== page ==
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Diamantina, Brazil

Graciolli G.,Federal University of Mato Grosso do Sul | Azevedo A.A.,Instituto Biotropicos
Revista Brasileira de Entomologia

Ectoparasites of bats (Chiroptera, Furipteridae), with a description of a new species of Synthesiostrebla Townsend (Diptera, Streblidae) from Brazil. Records of ectoparasites from furipterid bats are restricted to bat flies (Streblidae). Only three streblid species were known before this work: Trichobius pallidus (Curran, 1934), Strebla wiedemanni Kolenati, 1856, and Synthesiostrebla amorphochili Townsend, 1913. A second species of Synthesiostrebla is described here, increasing the geographical distribution of the genus to east of the Andes. Synthesiostrebla cisandina sp. nov. was found on Furipterus horrens (Cuvier, 1828) in southeastern Brazil. Anterior parts of the body, wing, tergite 7, epiproct and male genitalia are illustrated, and a key to females for species of Synthesiostrebla is provided. Source

Goulart M.F.,Federal University of Minas Gerais | Goulart M.F.,Instituto Biotropicos | Lovato M.B.,Federal University of Minas Gerais | de Vasconcellos Barros F.,Federal University of Minas Gerais | And 3 more authors.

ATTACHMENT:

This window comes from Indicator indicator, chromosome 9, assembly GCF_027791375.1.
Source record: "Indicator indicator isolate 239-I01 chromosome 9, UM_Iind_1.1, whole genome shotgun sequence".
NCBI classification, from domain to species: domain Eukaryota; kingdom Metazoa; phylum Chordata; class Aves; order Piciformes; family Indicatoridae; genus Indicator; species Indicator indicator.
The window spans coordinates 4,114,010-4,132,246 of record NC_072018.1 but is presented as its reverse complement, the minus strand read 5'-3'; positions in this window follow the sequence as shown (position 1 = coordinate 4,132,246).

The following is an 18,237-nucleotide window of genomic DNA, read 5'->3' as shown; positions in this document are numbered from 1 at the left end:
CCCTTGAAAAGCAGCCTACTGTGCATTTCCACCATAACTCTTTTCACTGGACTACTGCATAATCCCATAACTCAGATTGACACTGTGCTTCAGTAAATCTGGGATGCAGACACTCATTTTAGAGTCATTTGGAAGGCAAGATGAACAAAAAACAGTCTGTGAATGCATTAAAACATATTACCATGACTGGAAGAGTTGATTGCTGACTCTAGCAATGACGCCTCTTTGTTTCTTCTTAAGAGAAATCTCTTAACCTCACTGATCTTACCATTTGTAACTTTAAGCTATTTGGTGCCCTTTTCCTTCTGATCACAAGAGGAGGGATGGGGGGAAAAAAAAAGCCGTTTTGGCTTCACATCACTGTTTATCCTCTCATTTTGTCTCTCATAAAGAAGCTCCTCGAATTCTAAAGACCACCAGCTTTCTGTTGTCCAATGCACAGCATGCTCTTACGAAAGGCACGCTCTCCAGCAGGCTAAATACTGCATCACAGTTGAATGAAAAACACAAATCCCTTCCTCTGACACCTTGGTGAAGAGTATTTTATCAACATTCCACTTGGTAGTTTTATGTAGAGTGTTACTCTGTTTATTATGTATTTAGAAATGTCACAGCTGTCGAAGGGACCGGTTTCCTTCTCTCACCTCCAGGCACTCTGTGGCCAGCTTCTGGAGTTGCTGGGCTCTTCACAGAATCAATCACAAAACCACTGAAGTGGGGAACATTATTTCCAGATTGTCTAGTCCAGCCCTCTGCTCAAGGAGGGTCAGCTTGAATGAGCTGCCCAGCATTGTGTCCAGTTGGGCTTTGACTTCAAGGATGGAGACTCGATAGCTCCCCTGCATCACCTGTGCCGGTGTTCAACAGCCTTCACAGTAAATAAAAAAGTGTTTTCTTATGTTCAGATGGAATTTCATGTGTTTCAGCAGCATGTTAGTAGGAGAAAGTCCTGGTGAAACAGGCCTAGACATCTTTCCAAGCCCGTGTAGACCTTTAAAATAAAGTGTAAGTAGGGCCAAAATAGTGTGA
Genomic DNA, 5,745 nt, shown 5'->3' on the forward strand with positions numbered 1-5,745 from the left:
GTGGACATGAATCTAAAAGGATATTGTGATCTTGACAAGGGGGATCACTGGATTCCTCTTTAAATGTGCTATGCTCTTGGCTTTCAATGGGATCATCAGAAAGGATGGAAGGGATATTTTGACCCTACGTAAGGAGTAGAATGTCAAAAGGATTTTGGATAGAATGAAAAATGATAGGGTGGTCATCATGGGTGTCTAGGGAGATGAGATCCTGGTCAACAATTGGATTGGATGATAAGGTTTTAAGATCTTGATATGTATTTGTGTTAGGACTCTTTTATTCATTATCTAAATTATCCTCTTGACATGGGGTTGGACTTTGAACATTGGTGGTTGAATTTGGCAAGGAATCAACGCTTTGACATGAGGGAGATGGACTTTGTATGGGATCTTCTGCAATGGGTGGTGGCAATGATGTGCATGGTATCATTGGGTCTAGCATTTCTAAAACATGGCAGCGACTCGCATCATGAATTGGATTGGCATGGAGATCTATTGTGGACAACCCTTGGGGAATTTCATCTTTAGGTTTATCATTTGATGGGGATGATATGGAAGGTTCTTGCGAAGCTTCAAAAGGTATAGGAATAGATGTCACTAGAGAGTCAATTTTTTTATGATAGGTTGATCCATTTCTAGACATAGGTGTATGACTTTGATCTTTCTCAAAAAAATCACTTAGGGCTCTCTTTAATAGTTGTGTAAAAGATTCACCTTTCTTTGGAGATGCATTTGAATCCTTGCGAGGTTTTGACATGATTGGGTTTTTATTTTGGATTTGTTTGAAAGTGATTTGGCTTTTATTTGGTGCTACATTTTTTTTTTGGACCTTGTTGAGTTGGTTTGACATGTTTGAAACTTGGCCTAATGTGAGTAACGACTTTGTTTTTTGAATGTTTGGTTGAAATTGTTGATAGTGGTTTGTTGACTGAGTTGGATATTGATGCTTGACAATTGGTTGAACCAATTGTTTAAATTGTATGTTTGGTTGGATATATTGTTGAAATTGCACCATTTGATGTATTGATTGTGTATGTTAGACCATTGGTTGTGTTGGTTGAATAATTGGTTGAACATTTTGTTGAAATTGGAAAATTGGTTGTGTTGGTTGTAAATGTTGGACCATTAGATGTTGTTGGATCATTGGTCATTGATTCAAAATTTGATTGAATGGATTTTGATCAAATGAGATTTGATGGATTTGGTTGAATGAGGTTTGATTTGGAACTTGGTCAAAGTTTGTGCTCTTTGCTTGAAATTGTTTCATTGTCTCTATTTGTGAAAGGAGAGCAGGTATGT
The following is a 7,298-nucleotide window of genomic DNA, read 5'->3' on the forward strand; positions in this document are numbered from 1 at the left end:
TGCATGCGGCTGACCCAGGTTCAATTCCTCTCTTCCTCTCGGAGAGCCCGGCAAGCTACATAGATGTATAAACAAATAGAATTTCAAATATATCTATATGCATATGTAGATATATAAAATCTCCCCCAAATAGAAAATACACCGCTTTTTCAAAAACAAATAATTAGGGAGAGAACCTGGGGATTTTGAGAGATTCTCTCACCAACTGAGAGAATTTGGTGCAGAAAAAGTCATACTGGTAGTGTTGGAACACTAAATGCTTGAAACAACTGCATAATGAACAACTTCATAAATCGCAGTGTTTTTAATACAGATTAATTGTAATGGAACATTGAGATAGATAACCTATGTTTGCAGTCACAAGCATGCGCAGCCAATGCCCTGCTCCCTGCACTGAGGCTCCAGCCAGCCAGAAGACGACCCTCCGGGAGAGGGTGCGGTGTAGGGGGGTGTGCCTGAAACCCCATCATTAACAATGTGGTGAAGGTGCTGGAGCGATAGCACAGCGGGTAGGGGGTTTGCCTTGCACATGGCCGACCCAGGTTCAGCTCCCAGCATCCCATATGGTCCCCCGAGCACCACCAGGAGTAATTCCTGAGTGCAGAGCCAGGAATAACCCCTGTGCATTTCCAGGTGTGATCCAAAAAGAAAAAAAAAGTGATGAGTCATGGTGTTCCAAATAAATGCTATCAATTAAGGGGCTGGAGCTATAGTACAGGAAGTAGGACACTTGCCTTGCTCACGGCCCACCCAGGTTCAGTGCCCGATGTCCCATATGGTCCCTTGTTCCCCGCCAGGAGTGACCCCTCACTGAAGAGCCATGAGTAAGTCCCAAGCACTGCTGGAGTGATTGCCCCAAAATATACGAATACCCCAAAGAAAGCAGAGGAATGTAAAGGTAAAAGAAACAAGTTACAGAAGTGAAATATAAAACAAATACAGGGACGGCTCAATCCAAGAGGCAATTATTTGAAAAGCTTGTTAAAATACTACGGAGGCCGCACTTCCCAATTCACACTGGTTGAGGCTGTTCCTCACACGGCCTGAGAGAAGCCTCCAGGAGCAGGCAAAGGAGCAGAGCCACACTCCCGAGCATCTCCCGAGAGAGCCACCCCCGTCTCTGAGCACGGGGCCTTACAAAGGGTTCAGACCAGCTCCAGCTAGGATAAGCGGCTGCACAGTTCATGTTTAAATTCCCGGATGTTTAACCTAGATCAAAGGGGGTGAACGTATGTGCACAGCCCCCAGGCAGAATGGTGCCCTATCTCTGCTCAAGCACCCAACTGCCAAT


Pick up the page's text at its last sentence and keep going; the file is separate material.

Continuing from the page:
Light intensity and heterogeneity are some of the main environmental factors that differ between forest and savanna habitats, and plant species from these habitats form distinct functional types. In this study, we tested the hypothesis that not only differences in morphological and physiological traits but also phenotypic plasticity in response to light are involved in adaptation to forest and savanna habitats by investigating ecotypic differentiation between populations of Plathymenia reticulata (Leguminosae: Mimosoideae), a tree from the Brazilian Atlantic Forest and the Brazilian Cerrado (savanna). Seeds from four natural populations (one from each biome core area and two from ecotonal regions) were grown in a common garden with four light treatments. Fifteen morphological and physiological characteristics were evaluated until individuals reached 6 mo old. Comparisons among populations showed differences for seven traits in at least one light treatment. These differences pointed to local adaptation to different biomes. Populations showed different levels of phenotypic plasticity in response to light in seven traits. Higher plasticity was found either in the forest core population or ecotonal populations; lower values were found in the cerrado core population. Lower plasticity in the cerrado population emphasizes the stress resistant syndrome, as lower plasticity is probably advantageous in a habitat where a conservative resource use is crucial. Higher plasticity in forest individuals suggests higher ability in exploiting the light heterogeneity in this habitat. Also, higher plasticity in ecotonal populations can be important to ensure the maintenance of P. reticulata in these temporally and spatially dynamic areas. Abstract in Portugese is available at © 2011 The Author(s). Journal compilation © 2011 by The Association for Tropical Biology and Conservation. Source